The Orphan of Awkward Falls
What parents need to know
Parents Need to Know
Parents need to know that this comic gothic tale features an insane murderer who eats his victims, laboratory-manufactured monsters, and adults who are not very smart. However, the scariness is underscored with humor, and readers experienced with the dark wit of Lemony Snicket will understand that the main characters are not in any fatal danger.
What's the story?
When Josephine moves to Awkward Falls she is immediately intrigued by the gloomy town's mystery. Who is the striking couple in the old photograph she finds in her bedroom? What's going on in the mansion next door? Her curiosity leads her to Thaddeus, a cloned genius who lives on hot chocolate and candy while performing operations on dead pets to bring them back to life with spare animal parts. When a murderer escapes the town's Asylum for the Dangerously Insane, it's Thaddeus he's after, and it's up to Josephine to save him.
Is it any good?
Josephine is likable, and the contrast of Thaddeus's scientific intelligence with his naiveté is funny. The town of Awkward Falls, with its sauerkraut festival and oddball residents, is another source of humor. However, as is often the problem with comical novels of this sort, none of the characters seems real enough to be fully engaging, and the illustrations, meant to add interest and a layer of gothic horror, are often so dark that it's difficult to discern their details. Still, the mystery of Thaddeus' background is intriguing, and deliciously creepy events unfold at an exciting clip as Josephine puts the clues together. The combat between idiot murderer, strange monsters, and clever children is particularly satisfying. Though it's by no means innovative, the book may appeal to fans of Lemony Snicket's A Series of Unfortunate Events or Mayrose Wood's The Incorrigible Children of Ashton Place.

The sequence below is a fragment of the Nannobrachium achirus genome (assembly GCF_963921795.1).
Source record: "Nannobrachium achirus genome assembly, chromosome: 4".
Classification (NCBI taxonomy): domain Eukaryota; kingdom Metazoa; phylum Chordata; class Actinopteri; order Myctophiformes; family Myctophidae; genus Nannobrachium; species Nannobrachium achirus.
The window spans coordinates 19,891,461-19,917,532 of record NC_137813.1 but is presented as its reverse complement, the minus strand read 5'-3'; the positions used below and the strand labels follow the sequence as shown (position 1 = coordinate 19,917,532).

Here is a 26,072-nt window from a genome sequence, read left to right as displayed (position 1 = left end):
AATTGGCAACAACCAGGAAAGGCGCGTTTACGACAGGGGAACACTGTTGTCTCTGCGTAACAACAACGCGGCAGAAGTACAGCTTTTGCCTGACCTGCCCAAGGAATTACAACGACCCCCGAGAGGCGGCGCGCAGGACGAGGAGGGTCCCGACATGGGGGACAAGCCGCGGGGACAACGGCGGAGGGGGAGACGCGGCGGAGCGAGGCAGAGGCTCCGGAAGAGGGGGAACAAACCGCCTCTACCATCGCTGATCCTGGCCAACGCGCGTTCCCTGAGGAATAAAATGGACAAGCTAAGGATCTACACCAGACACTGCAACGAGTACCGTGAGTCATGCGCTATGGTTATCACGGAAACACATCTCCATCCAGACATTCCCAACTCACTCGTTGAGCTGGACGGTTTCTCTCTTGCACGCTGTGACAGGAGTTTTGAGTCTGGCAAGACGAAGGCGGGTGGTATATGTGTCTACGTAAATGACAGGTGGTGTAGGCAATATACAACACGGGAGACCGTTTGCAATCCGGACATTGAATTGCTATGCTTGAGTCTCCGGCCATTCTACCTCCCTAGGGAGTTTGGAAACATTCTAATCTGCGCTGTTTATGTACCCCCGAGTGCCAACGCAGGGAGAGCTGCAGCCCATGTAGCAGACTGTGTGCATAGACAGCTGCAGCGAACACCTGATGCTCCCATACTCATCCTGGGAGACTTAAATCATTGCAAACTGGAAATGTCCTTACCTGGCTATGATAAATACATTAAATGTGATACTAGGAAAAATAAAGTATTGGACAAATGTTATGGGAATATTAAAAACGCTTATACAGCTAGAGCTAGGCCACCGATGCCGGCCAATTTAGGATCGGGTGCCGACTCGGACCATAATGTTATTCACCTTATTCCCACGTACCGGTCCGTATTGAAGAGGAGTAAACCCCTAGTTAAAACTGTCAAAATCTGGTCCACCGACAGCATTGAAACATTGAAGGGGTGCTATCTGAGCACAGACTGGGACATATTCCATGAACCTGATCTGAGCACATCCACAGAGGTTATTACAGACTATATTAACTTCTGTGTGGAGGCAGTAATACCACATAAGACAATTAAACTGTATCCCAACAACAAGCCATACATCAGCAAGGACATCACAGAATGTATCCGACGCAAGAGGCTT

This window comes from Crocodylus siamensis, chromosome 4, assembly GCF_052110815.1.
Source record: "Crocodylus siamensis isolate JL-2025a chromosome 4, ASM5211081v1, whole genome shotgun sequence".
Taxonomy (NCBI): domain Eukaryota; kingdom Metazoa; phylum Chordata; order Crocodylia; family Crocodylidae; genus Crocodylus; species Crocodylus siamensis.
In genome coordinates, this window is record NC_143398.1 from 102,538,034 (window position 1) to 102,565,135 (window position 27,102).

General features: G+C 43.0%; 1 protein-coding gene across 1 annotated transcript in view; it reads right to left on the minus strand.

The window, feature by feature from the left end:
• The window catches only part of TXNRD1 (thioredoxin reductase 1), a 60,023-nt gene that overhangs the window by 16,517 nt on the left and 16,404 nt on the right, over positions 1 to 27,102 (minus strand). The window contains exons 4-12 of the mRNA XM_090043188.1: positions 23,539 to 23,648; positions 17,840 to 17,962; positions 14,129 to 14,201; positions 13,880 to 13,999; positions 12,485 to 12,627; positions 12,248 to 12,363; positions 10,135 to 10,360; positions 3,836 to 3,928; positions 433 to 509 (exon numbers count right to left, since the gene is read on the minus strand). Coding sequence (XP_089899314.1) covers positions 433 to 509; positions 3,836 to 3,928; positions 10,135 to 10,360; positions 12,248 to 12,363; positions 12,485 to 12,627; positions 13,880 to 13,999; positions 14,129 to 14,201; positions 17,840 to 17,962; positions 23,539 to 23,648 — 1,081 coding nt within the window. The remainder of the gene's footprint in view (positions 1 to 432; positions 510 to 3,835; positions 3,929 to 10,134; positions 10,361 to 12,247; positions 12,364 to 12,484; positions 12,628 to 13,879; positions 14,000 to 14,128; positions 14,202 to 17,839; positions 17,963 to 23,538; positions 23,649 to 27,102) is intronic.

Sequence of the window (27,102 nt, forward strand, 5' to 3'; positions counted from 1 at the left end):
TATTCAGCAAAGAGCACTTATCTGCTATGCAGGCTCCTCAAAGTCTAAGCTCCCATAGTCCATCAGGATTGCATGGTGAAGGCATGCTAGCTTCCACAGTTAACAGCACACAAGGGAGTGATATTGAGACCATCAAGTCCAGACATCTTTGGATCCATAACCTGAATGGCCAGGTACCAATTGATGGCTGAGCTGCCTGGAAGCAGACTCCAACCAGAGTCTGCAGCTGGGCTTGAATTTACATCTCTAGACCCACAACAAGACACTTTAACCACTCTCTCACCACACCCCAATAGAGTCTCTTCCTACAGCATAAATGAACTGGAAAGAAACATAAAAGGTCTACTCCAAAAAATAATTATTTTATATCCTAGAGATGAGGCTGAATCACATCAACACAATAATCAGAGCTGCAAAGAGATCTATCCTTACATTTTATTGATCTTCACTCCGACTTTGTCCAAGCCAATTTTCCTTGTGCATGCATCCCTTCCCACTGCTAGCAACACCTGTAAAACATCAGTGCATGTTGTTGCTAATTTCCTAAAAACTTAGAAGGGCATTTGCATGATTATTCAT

Families can talk about...
Families can talk about whether the humor in this book outweighs the horror. Did you find Fetid Stenchley truly scary? What was funny about him? Did you ever feel sorry for him? Why?
What is the scariest thing about this book? What is the funniest?
What do you think of the series of illustrations that open and close the book? Should they have been accompanied by words? Did they add to your enjoyment of the story?